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The World sings, The World dances



 Images from the video "The World Sings, The World Dances" produced by UNESCO



Spotlight on Film - The World sings, The World dances


During my quality check of the U-matic collection, this was the record that I kept circling back  to. The film features extracts from two performances recorded at UNESCO in the late 70s, blitzing through international music and dance set pieces that capture one’s attention and pass far too quickly. Each segment is only able to hint at a larger performance. But the overall tone  is one of celebration: of diversity, of cultural exchange, and of the universal need for artistic expression. 


Capturing intangible heritage like dance and music is a hurtle that plagues archivists to this day. What information is lost when a performance is captured on film? Can a video recording capture an audience’s mood or the boom of applause in a theatre? Is it best to let ephemeral art be ephemeral? 


Archival theorists haven’t come up with any answers just yet. But I sure am glad that someone chose to record these performances back in 1978. I am particularly grateful for the latter half of the film: a showcase of Bubbling Brown Sugar Show’s “Harlem of the 30s,” which is, simply  put, a complete and utter delight. And it is here where of all the recordings of UNESCO live events, “The World sings, The World dances” distinguishes itself. The camera cuts, pans, and zooms to compliment the performers; it doesn’t pretend to be an objective, uninterested  record. It is a member of the audience, and an active participant; a dancer in its own right.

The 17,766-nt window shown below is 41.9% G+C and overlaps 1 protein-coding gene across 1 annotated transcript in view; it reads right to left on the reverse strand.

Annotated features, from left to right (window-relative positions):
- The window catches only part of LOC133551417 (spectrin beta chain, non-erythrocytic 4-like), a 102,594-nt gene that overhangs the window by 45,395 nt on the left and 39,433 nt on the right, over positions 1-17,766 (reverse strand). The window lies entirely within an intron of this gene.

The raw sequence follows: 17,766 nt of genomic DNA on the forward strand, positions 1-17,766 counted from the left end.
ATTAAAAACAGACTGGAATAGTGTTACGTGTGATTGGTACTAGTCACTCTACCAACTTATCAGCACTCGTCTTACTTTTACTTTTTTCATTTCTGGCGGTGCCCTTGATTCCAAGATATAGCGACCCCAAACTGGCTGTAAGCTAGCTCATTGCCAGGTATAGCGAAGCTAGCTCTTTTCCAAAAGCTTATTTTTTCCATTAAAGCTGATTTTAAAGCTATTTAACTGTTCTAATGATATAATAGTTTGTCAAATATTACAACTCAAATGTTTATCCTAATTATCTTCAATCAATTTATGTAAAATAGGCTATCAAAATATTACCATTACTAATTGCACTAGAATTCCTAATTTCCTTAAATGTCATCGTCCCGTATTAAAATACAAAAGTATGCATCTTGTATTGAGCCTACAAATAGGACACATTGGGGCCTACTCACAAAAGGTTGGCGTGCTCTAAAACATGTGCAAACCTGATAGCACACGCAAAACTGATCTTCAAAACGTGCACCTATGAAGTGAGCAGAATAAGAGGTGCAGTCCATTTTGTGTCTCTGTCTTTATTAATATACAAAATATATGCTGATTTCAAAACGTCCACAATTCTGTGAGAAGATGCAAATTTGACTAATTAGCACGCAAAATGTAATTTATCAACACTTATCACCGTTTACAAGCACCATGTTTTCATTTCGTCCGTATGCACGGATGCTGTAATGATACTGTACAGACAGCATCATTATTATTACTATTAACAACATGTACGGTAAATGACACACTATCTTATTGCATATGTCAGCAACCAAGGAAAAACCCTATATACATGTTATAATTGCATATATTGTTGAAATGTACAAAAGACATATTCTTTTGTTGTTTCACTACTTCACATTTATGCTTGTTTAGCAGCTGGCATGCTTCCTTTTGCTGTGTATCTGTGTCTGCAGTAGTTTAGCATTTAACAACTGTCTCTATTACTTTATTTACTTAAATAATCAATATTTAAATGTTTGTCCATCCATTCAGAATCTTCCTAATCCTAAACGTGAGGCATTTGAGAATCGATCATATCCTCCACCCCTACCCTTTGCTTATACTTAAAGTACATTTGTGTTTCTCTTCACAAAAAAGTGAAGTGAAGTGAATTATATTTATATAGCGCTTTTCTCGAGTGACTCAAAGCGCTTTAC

Meghan Shields, Intern



Generous support for this project has been provided by the People of Japan


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